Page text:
Setting a New Fashion Trend

5:35 pm

The residents of Scottsdale and their obsession to look good 100% of the time fascinates anyone who visits here. Personally I want to know who has the time to keep up on the fashion trends, plump their lips, maintain orange tans, exhibit flawless nails, walk in six-inch heels and pick up their children from soccer practice in a Hollywood premier outfit. We can’t all look like Victoria Beckham.

I don’t think it’s necessary to get fapitzed every day. Yes, I confess to being a bit vain–I am guilty of making skin tag removal appointments–but no one seems to be addressing the issue of feminists and fashion. Until I read Sonia Isard’s article in “Lilith” called “Getting Dressed.” It inspired me to be proud of my self-maintenance appointments that include:

facialdentaleyegynecologistmammogramhairmanipedihairremovallaser treatments.

It’s finally acceptable for intelligent women to be serious about fashion. We’ve gotten the okay on the crazy shoes, high-end purses and clothes that are not designed to look like paper bags. I’m not sure how I look is the focus of my day but if we look great, it’s okay to flaunt it. We are now permitted to enjoy “the process of feminine self-presentation.” Which doesn’t mean I’m walking around on stilts anytime soon.

It may be time to change the way I approach my fashion choices. I have never really cared what those around me said about my style, except when Glee and April convinced me honeysuckle was my color.  This won’t involve me looking through magazines and over-analyzing my attire in the mirror, but instead I will continue to wear what I feel comfortable in with a touch of flair. Like my Guatamalen vest or my Indian shoes with tinkling bells. I don’t need anything else to make me Stressed in Scottsdale. Except when I visit my mother.

It’s been busy week with events for Martha Beck and Gloria Feldt, but it started with Mother’s Day brunch at Friendly Arms. Michael, Rivka plus kids had the stomach flu and cancelled at the last minute, which did not pass the “good excuse list” for my mother. At any rate, she insisted if we were coming we had to dress up.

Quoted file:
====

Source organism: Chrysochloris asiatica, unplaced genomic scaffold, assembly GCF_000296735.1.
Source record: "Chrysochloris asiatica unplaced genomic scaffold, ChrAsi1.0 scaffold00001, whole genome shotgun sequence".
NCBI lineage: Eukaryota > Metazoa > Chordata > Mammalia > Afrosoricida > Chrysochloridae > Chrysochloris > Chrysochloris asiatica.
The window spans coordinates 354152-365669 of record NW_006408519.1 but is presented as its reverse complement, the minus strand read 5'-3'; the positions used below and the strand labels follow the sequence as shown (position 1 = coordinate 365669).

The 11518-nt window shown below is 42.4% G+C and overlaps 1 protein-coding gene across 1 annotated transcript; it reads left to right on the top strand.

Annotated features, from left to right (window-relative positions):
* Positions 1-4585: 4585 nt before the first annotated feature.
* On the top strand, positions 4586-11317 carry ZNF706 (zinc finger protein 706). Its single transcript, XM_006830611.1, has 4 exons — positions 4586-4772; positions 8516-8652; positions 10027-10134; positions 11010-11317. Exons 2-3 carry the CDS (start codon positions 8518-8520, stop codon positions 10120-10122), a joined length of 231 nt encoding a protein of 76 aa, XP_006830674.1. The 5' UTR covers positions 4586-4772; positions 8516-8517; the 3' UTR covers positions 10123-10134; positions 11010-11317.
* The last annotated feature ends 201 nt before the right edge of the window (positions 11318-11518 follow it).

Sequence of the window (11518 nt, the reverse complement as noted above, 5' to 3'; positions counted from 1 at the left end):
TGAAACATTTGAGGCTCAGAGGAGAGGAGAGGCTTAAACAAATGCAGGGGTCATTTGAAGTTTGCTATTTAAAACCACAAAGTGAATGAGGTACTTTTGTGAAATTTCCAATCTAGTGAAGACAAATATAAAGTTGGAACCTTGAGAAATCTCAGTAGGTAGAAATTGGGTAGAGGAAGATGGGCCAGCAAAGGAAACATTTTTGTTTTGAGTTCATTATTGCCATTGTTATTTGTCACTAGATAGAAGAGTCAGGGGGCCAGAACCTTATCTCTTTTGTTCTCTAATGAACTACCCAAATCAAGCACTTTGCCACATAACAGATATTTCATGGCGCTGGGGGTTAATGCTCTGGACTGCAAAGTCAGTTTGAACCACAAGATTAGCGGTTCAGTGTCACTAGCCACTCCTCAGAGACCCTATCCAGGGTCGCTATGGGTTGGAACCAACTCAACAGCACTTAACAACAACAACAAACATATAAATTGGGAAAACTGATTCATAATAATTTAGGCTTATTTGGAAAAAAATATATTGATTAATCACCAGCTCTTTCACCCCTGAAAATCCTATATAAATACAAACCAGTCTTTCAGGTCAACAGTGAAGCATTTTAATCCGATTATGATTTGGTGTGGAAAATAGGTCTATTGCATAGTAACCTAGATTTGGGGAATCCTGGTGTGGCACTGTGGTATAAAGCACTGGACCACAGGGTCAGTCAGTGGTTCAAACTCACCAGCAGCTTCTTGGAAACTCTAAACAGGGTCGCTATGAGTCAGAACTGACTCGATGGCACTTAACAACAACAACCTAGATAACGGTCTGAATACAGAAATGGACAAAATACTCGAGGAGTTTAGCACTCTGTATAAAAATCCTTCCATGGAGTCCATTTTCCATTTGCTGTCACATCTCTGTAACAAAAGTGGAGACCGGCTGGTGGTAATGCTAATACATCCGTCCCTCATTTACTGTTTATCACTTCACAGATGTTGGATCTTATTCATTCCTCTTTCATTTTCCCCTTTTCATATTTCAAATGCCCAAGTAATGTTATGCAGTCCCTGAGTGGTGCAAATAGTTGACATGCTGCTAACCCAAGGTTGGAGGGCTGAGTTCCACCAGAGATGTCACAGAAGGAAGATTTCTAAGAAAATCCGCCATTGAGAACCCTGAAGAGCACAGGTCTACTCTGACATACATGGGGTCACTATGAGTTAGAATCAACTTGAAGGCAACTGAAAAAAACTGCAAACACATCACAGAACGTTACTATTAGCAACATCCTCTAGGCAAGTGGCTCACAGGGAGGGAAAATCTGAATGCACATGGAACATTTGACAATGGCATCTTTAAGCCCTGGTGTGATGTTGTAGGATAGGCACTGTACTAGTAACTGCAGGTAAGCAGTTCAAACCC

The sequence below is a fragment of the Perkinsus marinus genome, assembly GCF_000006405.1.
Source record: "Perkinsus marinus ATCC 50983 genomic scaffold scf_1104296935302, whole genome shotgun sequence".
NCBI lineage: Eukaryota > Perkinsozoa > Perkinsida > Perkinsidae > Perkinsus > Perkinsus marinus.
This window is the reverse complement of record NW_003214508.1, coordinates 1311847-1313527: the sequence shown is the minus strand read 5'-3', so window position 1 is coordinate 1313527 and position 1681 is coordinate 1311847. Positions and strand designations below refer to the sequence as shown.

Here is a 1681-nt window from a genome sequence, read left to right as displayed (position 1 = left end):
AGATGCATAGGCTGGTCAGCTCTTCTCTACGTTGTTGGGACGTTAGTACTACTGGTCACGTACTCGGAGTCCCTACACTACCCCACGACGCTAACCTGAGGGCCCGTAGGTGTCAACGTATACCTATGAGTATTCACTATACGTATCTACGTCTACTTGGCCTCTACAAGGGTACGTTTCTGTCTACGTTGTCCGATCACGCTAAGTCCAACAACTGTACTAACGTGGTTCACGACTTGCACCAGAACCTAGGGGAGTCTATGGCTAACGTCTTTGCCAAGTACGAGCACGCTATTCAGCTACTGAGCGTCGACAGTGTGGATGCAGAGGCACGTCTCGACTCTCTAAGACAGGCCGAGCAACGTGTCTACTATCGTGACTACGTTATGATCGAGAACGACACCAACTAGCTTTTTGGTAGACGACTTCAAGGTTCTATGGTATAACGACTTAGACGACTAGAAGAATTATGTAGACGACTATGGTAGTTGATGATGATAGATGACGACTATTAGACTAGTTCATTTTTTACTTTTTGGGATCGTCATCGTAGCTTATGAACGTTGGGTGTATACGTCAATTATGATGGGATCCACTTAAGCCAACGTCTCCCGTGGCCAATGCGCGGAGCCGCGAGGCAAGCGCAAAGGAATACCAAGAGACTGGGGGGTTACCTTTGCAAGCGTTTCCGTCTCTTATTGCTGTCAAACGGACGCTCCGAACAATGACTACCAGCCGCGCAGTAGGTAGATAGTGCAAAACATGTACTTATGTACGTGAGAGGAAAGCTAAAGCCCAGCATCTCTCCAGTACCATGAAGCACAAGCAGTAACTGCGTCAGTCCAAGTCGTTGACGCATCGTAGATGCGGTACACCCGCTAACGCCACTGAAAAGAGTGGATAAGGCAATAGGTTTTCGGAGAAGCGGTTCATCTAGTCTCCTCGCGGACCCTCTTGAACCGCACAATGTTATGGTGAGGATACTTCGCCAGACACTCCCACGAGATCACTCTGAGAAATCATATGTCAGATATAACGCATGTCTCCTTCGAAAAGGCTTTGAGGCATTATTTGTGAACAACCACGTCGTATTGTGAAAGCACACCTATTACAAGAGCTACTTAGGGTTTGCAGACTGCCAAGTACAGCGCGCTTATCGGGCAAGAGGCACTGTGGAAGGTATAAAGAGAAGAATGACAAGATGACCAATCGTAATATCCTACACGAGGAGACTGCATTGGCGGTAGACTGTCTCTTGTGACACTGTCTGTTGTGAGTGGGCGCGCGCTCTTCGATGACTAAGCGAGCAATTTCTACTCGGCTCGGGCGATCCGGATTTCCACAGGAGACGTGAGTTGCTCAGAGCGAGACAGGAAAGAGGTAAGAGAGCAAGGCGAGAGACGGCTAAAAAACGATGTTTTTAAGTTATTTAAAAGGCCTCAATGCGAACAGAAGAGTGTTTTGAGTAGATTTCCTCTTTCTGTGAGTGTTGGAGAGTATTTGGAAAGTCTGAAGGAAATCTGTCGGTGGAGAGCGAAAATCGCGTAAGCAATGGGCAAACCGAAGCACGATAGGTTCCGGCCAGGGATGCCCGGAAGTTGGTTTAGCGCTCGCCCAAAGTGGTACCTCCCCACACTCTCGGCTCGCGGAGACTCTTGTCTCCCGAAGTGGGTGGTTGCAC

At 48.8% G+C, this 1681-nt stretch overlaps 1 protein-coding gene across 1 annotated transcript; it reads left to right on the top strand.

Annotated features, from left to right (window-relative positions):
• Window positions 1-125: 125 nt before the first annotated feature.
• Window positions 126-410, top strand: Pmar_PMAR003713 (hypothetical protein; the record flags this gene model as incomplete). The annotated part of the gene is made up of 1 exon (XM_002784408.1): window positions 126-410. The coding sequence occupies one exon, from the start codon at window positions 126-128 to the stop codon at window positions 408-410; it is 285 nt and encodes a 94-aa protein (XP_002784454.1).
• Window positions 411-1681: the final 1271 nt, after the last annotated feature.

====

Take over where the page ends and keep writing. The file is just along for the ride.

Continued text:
Her favorite phrase is, “Jean, what’s the point of going somewhere unless they know you’ve been there?”

I convinced Maury to put on a pressed golf shirt while I wore a linen dress with a scarf and Birkenstocks. I did comb my hair.

“Jean, you look very nice today. Except for the shoes. Couldn’t you wear the scarf in your hair or a hat? It’s so unruly. That’s from your father’s side of the family. His mother had hair like a Brillo pad.”

That’s the best compliment I’ve received from my mother in years. She never comments on Maury’s outfits because he’s a doctor and watches baseball with her, even though she has no interest in it whatsoever.

I do get glammed up when Glee and April tell me we’re going someplace “Scottsdale,” but I’m not about to do it for the Friendly Arms dining room where most of the inhabitants do not have 20/20 vision and wear plastic polyester from the 70s.

Usually my mother puts herself together very well, but every once in a while something appears from the bowels of her closet that horrifies me. Her response is: “What? Throw this out? The fabric’s still good.”

“But, Mom, it’s very outdated.”

“Who cares? I’m not trying to find another man.”

I should hope not. He’d have to be deaf and blind.

At any rate, I like women who think for themselves and misbehave. And, it’s okay to look cute too.

Scottsdale’s ranking as one of the most pulchritudinous cities is plummeting. Even with exquisite flora and the beauty of our desert dwellers our close proximity to Phoenix, which has been ranked high on the misery index by The Wall Street Journal, makes us subject to ridicule. The misery index decides how miserable we are and right now, a lot of people are unhappy. Why? Jobs, business, the heat, the pollution, politics are a few.  Now Forbes has ranked Phoenix/Scottsdale as the sixth dirtiest city in the United States!

That means there’s a brown haze hanging over us. I see it happen every winter. The “brown cloud” embraces our Valley from all the cars over populating our roads. The high pollution warnings tell seniors, children and those with respiratory problems to stay indoors. The minute my mother hears that she has a task she needs to complete with urgency.

“Jean, why is the air a hazy color and shimmering? I can’t see the mountains and I cleaned my glasses. I must go out today to check out the new rinse for grey hair at Walgreens.”